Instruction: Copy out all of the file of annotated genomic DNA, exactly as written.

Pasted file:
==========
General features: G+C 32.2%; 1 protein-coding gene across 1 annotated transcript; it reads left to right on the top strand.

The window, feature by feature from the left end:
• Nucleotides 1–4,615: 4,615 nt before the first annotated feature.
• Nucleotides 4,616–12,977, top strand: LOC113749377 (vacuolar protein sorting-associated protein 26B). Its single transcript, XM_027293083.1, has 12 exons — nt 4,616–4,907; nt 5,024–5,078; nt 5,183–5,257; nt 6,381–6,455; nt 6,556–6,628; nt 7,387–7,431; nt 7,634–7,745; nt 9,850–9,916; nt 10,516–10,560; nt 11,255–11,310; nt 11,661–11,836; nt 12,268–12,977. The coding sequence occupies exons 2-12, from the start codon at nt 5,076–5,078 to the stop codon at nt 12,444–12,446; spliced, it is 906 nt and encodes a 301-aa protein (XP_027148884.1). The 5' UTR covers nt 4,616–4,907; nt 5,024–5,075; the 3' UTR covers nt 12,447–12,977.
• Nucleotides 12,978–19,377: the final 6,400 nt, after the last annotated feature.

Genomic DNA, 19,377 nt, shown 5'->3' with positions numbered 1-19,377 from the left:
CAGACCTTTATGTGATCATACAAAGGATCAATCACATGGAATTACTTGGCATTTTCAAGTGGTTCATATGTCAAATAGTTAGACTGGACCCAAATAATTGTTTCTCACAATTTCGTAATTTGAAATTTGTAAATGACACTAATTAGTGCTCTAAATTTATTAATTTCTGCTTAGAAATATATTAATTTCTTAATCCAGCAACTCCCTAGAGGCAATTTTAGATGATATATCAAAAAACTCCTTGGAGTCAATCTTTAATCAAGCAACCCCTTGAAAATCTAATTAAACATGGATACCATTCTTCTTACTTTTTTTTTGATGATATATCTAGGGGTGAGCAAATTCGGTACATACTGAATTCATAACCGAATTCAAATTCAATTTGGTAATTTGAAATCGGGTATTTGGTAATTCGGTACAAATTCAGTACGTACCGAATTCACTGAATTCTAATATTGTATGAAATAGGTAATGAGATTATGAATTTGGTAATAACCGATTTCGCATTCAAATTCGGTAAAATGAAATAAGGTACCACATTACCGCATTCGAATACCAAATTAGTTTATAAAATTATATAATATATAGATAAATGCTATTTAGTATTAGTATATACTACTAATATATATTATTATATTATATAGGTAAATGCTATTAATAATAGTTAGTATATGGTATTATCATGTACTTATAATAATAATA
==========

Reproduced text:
General features: G+C 32.2%; 1 protein-coding gene across 1 annotated transcript; it reads left to right on the top strand.

The window, feature by feature from the left end:
• Nucleotides 1–4,615: 4,615 nt before the first annotated feature.
• Nucleotides 4,616–12,977, top strand: LOC113749377 (vacuolar protein sorting-associated protein 26B). Its single transcript, XM_027293083.1, has 12 exons — nt 4,616–4,907; nt 5,024–5,078; nt 5,183–5,257; nt 6,381–6,455; nt 6,556–6,628; nt 7,387–7,431; nt 7,634–7,745; nt 9,850–9,916; nt 10,516–10,560; nt 11,255–11,310; nt 11,661–11,836; nt 12,268–12,977. The coding sequence occupies exons 2-12, from the start codon at nt 5,076–5,078 to the stop codon at nt 12,444–12,446; spliced, it is 906 nt and encodes a 301-aa protein (XP_027148884.1). The 5' UTR covers nt 4,616–4,907; nt 5,024–5,075; the 3' UTR covers nt 12,447–12,977.
• Nucleotides 12,978–19,377: the final 6,400 nt, after the last annotated feature.

Genomic DNA, 19,377 nt, shown 5'->3' with positions numbered 1-19,377 from the left:
CAGACCTTTATGTGATCATACAAAGGATCAATCACATGGAATTACTTGGCATTTTCAAGTGGTTCATATGTCAAATAGTTAGACTGGACCCAAATAATTGTTTCTCACAATTTCGTAATTTGAAATTTGTAAATGACACTAATTAGTGCTCTAAATTTATTAATTTCTGCTTAGAAATATATTAATTTCTTAATCCAGCAACTCCCTAGAGGCAATTTTAGATGATATATCAAAAAACTCCTTGGAGTCAATCTTTAATCAAGCAACCCCTTGAAAATCTAATTAAACATGGATACCATTCTTCTTACTTTTTTTTTGATGATATATCTAGGGGTGAGCAAATTCGGTACATACTGAATTCATAACCGAATTCAAATTCAATTTGGTAATTTGAAATCGGGTATTTGGTAATTCGGTACAAATTCAGTACGTACCGAATTCACTGAATTCTAATATTGTATGAAATAGGTAATGAGATTATGAATTTGGTAATAACCGATTTCGCATTCAAATTCGGTAAAATGAAATAAGGTACCACATTACCGCATTCGAATACCAAATTAGTTTATAAAATTATATAATATATAGATAAATGCTATTTAGTATTAGTATATACTACTAATATATATTATTATATTATATAGGTAAATGCTATTAATAATAGTTAGTATATGGTATTATCATGTACTTATAATAATAATA